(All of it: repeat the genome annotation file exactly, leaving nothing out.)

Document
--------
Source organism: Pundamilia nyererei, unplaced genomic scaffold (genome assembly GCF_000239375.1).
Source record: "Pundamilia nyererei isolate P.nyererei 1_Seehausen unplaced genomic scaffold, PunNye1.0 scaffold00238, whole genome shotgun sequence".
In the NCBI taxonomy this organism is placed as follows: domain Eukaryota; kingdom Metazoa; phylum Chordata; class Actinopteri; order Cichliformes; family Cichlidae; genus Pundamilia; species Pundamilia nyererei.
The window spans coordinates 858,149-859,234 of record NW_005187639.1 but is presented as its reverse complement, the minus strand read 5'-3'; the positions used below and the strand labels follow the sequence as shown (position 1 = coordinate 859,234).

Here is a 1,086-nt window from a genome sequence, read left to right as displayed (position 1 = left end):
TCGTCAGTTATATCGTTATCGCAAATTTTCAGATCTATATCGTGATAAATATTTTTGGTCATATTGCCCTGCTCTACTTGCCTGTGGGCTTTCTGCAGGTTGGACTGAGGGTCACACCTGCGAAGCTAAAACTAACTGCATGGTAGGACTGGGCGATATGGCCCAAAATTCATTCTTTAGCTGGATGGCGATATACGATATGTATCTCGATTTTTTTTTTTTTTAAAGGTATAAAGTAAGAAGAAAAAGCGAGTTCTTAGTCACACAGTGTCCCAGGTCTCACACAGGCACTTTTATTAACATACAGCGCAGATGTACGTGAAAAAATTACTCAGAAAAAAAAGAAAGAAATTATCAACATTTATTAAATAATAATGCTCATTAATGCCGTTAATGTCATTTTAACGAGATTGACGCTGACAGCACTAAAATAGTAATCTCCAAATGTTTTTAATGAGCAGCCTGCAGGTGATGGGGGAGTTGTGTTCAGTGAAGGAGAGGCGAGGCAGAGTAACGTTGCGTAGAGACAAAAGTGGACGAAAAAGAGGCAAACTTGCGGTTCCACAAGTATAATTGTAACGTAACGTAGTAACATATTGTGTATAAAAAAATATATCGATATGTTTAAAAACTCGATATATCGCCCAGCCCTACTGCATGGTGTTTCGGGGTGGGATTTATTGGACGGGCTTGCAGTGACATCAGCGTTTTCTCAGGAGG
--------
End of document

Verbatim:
Source organism: Pundamilia nyererei, unplaced genomic scaffold (genome assembly GCF_000239375.1).
Source record: "Pundamilia nyererei isolate P.nyererei 1_Seehausen unplaced genomic scaffold, PunNye1.0 scaffold00238, whole genome shotgun sequence".
In the NCBI taxonomy this organism is placed as follows: domain Eukaryota; kingdom Metazoa; phylum Chordata; class Actinopteri; order Cichliformes; family Cichlidae; genus Pundamilia; species Pundamilia nyererei.
The window spans coordinates 858,149-859,234 of record NW_005187639.1 but is presented as its reverse complement, the minus strand read 5'-3'; the positions used below and the strand labels follow the sequence as shown (position 1 = coordinate 859,234).

Here is a 1,086-nt window from a genome sequence, read left to right as displayed (position 1 = left end):
TCGTCAGTTATATCGTTATCGCAAATTTTCAGATCTATATCGTGATAAATATTTTTGGTCATATTGCCCTGCTCTACTTGCCTGTGGGCTTTCTGCAGGTTGGACTGAGGGTCACACCTGCGAAGCTAAAACTAACTGCATGGTAGGACTGGGCGATATGGCCCAAAATTCATTCTTTAGCTGGATGGCGATATACGATATGTATCTCGATTTTTTTTTTTTTTAAAGGTATAAAGTAAGAAGAAAAAGCGAGTTCTTAGTCACACAGTGTCCCAGGTCTCACACAGGCACTTTTATTAACATACAGCGCAGATGTACGTGAAAAAATTACTCAGAAAAAAAAGAAAGAAATTATCAACATTTATTAAATAATAATGCTCATTAATGCCGTTAATGTCATTTTAACGAGATTGACGCTGACAGCACTAAAATAGTAATCTCCAAATGTTTTTAATGAGCAGCCTGCAGGTGATGGGGGAGTTGTGTTCAGTGAAGGAGAGGCGAGGCAGAGTAACGTTGCGTAGAGACAAAAGTGGACGAAAAAGAGGCAAACTTGCGGTTCCACAAGTATAATTGTAACGTAACGTAGTAACATATTGTGTATAAAAAAATATATCGATATGTTTAAAAACTCGATATATCGCCCAGCCCTACTGCATGGTGTTTCGGGGTGGGATTTATTGGACGGGCTTGCAGTGACATCAGCGTTTTCTCAGGAGG